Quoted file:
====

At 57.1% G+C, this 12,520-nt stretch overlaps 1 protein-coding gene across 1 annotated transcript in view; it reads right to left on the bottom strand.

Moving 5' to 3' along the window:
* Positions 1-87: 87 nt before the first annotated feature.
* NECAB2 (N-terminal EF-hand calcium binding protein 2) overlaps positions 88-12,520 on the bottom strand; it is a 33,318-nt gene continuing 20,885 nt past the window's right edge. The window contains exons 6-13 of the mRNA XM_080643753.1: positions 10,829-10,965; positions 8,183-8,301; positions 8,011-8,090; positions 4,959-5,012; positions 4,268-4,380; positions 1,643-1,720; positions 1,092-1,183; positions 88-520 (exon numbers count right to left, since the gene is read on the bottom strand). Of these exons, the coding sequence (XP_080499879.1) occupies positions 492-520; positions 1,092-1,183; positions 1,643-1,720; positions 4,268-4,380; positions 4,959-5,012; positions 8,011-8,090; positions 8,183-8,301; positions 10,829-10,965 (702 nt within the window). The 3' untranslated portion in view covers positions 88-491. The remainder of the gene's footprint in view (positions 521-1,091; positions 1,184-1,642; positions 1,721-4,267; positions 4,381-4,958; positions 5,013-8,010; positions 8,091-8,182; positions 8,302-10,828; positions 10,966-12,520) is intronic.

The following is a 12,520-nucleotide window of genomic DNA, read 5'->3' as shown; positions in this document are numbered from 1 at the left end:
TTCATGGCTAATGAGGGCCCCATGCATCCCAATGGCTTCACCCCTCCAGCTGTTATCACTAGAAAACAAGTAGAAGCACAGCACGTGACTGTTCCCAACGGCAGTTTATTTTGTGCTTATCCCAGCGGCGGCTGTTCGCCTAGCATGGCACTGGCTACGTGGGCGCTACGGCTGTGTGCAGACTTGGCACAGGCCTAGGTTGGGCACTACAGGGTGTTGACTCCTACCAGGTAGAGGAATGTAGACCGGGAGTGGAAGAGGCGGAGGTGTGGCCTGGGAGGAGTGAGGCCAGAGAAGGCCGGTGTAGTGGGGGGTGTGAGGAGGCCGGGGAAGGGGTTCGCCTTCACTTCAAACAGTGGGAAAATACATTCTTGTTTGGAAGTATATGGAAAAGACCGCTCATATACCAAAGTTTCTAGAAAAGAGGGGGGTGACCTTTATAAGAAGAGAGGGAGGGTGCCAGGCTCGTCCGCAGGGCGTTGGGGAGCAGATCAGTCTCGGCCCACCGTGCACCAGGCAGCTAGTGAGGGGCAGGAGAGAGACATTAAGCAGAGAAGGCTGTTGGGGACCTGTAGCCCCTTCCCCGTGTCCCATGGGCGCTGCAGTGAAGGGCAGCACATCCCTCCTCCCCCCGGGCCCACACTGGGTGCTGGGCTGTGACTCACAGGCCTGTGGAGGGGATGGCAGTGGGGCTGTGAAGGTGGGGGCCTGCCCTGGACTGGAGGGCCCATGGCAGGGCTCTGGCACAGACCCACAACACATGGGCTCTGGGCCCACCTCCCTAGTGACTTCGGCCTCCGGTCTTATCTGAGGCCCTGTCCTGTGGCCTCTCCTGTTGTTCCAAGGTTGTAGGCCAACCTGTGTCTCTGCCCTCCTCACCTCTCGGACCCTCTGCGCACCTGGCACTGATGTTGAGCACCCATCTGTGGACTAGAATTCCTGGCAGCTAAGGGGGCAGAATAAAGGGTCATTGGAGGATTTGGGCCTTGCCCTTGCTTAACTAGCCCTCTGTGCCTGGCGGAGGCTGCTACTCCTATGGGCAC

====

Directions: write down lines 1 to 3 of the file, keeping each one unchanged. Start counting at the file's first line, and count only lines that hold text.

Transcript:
At 57.1% G+C, this 12,520-nt stretch overlaps 1 protein-coding gene across 1 annotated transcript in view; it reads right to left on the bottom strand.

Moving 5' to 3' along the window:
* Positions 1-87: 87 nt before the first annotated feature.